Open Floor Policy – 3 Reasons Effective Leaders Visit Regularly With Co-Workers

Featured Image

The open floor office, with plenty of light and room to breathe, is the direct opposite of the cubicles and low-ceiling layout. Besides being friendlier and more inviting, the open floor plan is also more egalitarian.

In these offices, managers work side by side with employees, and everyone can see everybody. So, if you want to talk to your manager, you can simply walk to their desk and say hi. There’s no need to schedule an appointment and wait at their door.

But is this really a good idea?

Unlike their predecessors, open-floor workspaces lack privacy and can be quite distracting. Plus, you always have the added pressure of your colleagues and managers watching your every move.

In today’s article, we’ll have a look at the pros and cons of open floor workspaces, and offer a few actionable tips to make it work.

Think of an open-floor workspace as a beehive – buzzing with energy, alive with collaboration. 

By opening up the workspace, corporations are aiming to create an organic blend of chatter and work that turns that atmosphere friendly and warm. Some might say that these spaces break down the invisible walls between suits and creatives, fostering a sense of unity.

With this layout, transparency is the word of the day – you’ve got eyes on everything and everyone. Even those higher-ups seem less like distant rulers in their glass towers. Plus, with 98% of employees looking for a hybrid work schedule, offices are mostly empty nowadays. Therefore, an open-floor design is also a way to save money. 

Overall, when implemented right, this layout can be a low-cost way to improve the office atmosphere and boost employees’ motivation and productivity. It’s also a fantastic way to improve communication between colleagues, but also between teams and their managers. 

And yet, there are some concerns that we need to address.

Pros & Cons of the Open Floor Policy

Open and effective communication is the biggest advantage when it comes to open floor workspaces. For businesses that apply the concept of Lean process improvement, communication between workers is paramount as it allows every team member to know their assignments in relation to their colleagues’ tasks.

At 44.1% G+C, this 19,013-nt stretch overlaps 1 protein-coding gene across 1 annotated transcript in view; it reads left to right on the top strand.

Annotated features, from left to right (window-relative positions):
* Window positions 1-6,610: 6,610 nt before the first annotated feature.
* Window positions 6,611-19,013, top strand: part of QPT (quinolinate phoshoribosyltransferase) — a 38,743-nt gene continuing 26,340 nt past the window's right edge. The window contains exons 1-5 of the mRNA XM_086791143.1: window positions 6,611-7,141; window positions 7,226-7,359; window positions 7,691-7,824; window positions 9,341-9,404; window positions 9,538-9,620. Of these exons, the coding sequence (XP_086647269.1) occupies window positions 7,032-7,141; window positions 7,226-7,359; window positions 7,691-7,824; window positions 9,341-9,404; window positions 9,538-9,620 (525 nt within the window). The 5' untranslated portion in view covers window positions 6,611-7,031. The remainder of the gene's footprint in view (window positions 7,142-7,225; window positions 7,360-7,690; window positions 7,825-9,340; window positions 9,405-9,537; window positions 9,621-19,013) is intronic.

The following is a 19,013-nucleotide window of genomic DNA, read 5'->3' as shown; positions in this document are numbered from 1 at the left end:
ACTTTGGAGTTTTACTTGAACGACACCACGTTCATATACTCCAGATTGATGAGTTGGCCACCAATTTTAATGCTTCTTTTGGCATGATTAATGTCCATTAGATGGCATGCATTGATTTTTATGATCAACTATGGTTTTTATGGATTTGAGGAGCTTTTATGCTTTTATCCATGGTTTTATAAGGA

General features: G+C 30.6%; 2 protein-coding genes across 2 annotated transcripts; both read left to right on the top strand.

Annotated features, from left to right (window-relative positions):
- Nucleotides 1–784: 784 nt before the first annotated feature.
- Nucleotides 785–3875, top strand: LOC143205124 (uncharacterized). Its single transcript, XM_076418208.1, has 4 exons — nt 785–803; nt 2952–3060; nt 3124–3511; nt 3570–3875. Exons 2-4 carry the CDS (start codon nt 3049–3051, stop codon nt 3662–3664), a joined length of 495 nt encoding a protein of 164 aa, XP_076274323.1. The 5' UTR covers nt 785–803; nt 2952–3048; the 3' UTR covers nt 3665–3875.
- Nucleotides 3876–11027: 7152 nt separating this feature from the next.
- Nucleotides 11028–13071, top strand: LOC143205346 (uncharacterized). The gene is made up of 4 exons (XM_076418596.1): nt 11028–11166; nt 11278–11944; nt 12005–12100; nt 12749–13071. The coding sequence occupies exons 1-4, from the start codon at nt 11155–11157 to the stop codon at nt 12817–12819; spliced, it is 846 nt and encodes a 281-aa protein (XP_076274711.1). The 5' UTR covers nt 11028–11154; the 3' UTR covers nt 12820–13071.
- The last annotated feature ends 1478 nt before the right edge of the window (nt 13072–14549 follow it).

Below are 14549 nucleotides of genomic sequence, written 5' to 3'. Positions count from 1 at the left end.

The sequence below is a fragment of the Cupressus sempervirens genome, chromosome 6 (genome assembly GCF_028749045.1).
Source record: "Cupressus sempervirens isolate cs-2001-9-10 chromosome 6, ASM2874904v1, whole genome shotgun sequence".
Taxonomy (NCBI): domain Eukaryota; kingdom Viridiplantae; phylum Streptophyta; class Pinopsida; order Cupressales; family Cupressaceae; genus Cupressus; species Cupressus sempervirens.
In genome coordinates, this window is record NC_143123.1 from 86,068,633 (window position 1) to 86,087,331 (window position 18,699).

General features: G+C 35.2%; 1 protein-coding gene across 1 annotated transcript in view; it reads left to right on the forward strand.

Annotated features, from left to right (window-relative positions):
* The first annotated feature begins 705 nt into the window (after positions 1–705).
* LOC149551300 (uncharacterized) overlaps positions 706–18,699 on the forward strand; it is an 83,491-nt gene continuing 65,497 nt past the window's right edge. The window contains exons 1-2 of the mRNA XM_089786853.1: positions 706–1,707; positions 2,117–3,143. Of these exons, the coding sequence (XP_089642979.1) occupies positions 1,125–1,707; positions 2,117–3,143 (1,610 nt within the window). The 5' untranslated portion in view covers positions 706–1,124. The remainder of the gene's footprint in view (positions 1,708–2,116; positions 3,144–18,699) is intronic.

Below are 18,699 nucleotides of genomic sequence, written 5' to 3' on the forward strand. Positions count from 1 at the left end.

When communication runs smoothly, there is less time wasted with hiccups, and there are fewer bottlenecks. As a result, productivity increases, and workers become more efficient. All these translate into increased profit for the company and an improved reputation. 

Furthermore, an open floor space encourages office friendships, which further help boost employee productivity and motivation. After all, it’s a lot more pleasant to work surrounded by friendly faces instead of white walls that seem to cave in on themselves, trapping you inside.

On the flip side, too much transparency and openness can make you feel like you’re under the spotlight at all times. When everyone sees everything, there’s no privacy, which can be stifling for people who like their solitude.

There’s also the noise factor and the fact that deep focus is usually nonexistent in these offices. How should you focus on your financial report when your colleague is talking about cakes and good food?

How to Make the Open Floor Policy Work for Your Team

Just because there are some humps in the road, it doesn’t mean we have to return to cubicles. The open floor space can be the right answer, as long as it’s designed keeping each team member’s needs in mind.

Here are a few tips on how to make it work:

Create Quiet Zones

To encourage deep focus and help introverts feel at home, create dedicated areas where silence reigns. These spots should be sanctuaries for deep thought and concentration and, if possible, should be somewhat separated from the main plan.

You can use sound-absorbing panels or even plant barriers to dampen the din. It also helps to offer noise-canceling headphones and arrange the furniture in such a way that no one makes unintended eye contact with their coworkers. 

Offer Flex Spaces

Like adding leaves to a dining table for holiday guests, incorporate flexible meeting rooms and breakout areas. These can be used for small group collaborations, informal catch-ups, or individual retreats when someone needs to spread out their work like a weekend handyman across his garage floor. 

The key is adaptability – spaces that evolve with the daily ebb and flow of office life.

Define Etiquette Rules

Sometimes you’ve got to lay down the law (gently, of course), like setting quiet hours or creating ‘no meeting’ times throughout the week. Encourage the use of meeting rooms for longer conversations rather than lengthy team huddles at desks that cascade chatter across workstations. 

Personalization Pass

Allowing employees to add a personal touch to their workspace can be as welcoming as your favorite armchair at home – it fosters comfort and a sense of ownership within an open environment. 

Provide movable desk dividers adorned with personal effects or photos. These touches create psychological space amidst physical openness while also serving practical purposes.

Wrap Up

In the grand tapestry of modern workspaces, the open floor plan stands out for the atmosphere it creates. It’s also a great egalitarian workforce since managers and employees share the same space.

Effective leaders view these shared spaces as fertile ground for cultivating transparency and trust. They recognize that visibility fosters collaboration and a sense of community. This is why more organizations, regardless of size, will come to adopt this layout in the coming years.

Receive afreecost analysis

In Touch
Sales Team
Online now
In touch
Call now